Soil lost prevention

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The Global Community has had work on previous soil lost prevention aspects and issues ever since 1985. A short list of our previous work on the soil lost prevention aspects and issues. A short list of our previous work on soil lost prevention aspects and issues is shown here

For more recent work on soil lost prevention aspects and issues read the following table.

 Month/year  Theme and Author  Read contents
 November 22, 2007   Handy Hints For Post-Petroleum
by Peter Goodchild ,,
The priority of these "hints" will vary as the years go by, but most of them will remain relevant over the course of the century. The slight bias toward northern North America is partly due to the fact that the area meets most of the criteria.
Everything in the modern world is dependent on hydrocarbons. From hydrocarbons we get fuel, fertilizer, pesticides, lubricants, plastic, paint, synthetic fabrics, asphalt, pharmaceuticals, and many other things. When oil goes, our entire industrial society will go with it. We must therefore look to "primitive" technology. On a broader scale, one could can say that modern industrial society is based on (1) hydrocarbons, (2) metals, and (3) electricity. The three are intricately connected; each is only accessible — on the modern scale — if the other two are present. Electricity, for example, has been possible on a global scale only with hydrocarbons. The same is true of metals: most metals are now becoming rare, and the forms that remain can be processed only with modern machinery — which requires hydrocarbons. There is no way of breaking that "triangle." What we are then looking at is a society far more primitive than the one to which we have been accustomed.
  Read Handy Hints For Post-Petroleum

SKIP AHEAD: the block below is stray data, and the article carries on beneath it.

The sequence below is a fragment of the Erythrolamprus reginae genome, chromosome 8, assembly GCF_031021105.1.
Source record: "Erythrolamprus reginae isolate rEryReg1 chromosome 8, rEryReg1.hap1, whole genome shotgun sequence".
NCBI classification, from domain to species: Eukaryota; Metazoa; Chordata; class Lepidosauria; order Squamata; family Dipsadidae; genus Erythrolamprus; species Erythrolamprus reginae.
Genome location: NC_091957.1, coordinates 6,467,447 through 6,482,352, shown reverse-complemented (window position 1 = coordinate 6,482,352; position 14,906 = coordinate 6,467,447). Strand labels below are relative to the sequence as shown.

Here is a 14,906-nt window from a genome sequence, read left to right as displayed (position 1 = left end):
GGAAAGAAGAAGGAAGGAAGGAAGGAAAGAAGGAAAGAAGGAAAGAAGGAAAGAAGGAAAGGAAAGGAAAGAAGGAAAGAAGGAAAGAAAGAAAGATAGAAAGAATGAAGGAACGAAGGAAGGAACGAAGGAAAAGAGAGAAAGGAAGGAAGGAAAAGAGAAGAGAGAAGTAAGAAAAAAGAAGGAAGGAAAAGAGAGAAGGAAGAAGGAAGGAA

November 5, 2007   Farming With Passion For Wellbeing Of All
by Umendra Dutt,,
KVM is farmers based movement dedicated to natural farming, conservation of natural resources and traditional wisdom. Most of farmers associated with KVM works through its Vatavaran Panchayats. KVM farmers are farmer with a mission, vision and action he take pledges to start natural farming in one go or in a phased manner. KVM currently has around a 100 formal and 800 informal members. Natural farmers of Punjab say that the land has witnessed the destruction of the environment and particularly the soil ecology in the last few decades as a consequence of chemical intensive farming. The soil has lost its nutrient pool. Burning of paddy straw has further destroyed the soil's health.
Many professionals such as those from the medical field, college and university lecturers and professors, advocates, journalists, even government officials and civil servants have joined this movement for rejuvenation of the soil. They are in contact with the KVM and participate in its activities.
  Read Farming With Passion For Wellbeing Of All
 September 12, 2007   The End Of The World?
by William M. H. Kötke ,

William H. Kötke author ofGarden Planet: The Present Phase Change of the Human Species. See at: and THE FINAL EMPIRE an underground classic book available for free download at: .
We are all looking at the end of the world as we know it. Our attention is focused on the holes in the ozone layer, planet warming, peak oil, the spread of DU weapons, the collapse of the house of credit cards, and the prospect of the planetary financial elite quickly establishing fascist control of the planet. Below this threshold of conscious awareness our biological survival systems are rapidly eroding. At this point some twenty percent of the planet’s soils erode each twenty-five year period. Each year at least two hundred thousand acres of irrigated crop-lands go out of production because of salinization or water-logging and experts say that sixty to eighty percent of all irrigated acreage is due to follow the eight to ten million acres that have historically gone into ruination from irrigation. The total drylands of the planet are 7.9 billion acres of which 61% are desertified, that is, driven by human abuse toward uselessness. Globally, 23% of all arable crop lands have been lost since 1945 through human use and experts say that all arable land on the planet will be ruined in 200 years.
  Read The End Of The World?

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